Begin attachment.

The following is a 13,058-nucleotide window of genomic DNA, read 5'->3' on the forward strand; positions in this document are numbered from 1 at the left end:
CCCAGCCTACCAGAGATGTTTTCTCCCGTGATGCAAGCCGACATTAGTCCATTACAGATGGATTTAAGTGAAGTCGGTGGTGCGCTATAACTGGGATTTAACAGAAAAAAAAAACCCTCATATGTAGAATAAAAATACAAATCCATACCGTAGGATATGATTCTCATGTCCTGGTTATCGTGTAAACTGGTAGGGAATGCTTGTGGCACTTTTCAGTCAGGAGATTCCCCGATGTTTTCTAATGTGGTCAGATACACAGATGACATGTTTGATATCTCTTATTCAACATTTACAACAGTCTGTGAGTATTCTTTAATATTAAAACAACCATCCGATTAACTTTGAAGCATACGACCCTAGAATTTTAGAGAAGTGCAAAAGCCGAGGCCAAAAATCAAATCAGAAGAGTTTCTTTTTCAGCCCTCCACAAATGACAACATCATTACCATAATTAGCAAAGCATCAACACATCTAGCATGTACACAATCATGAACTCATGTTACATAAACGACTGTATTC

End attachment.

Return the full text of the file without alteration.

The following is a 13,058-nucleotide window of genomic DNA, read 5'->3' on the forward strand; positions in this document are numbered from 1 at the left end:
CCCAGCCTACCAGAGATGTTTTCTCCCGTGATGCAAGCCGACATTAGTCCATTACAGATGGATTTAAGTGAAGTCGGTGGTGCGCTATAACTGGGATTTAACAGAAAAAAAAAACCCTCATATGTAGAATAAAAATACAAATCCATACCGTAGGATATGATTCTCATGTCCTGGTTATCGTGTAAACTGGTAGGGAATGCTTGTGGCACTTTTCAGTCAGGAGATTCCCCGATGTTTTCTAATGTGGTCAGATACACAGATGACATGTTTGATATCTCTTATTCAACATTTACAACAGTCTGTGAGTATTCTTTAATATTAAAACAACCATCCGATTAACTTTGAAGCATACGACCCTAGAATTTTAGAGAAGTGCAAAAGCCGAGGCCAAAAATCAAATCAGAAGAGTTTCTTTTTCAGCCCTCCACAAATGACAACATCATTACCATAATTAGCAAAGCATCAACACATCTAGCATGTACACAATCATGAACTCATGTTACATAAACGACTGTATTC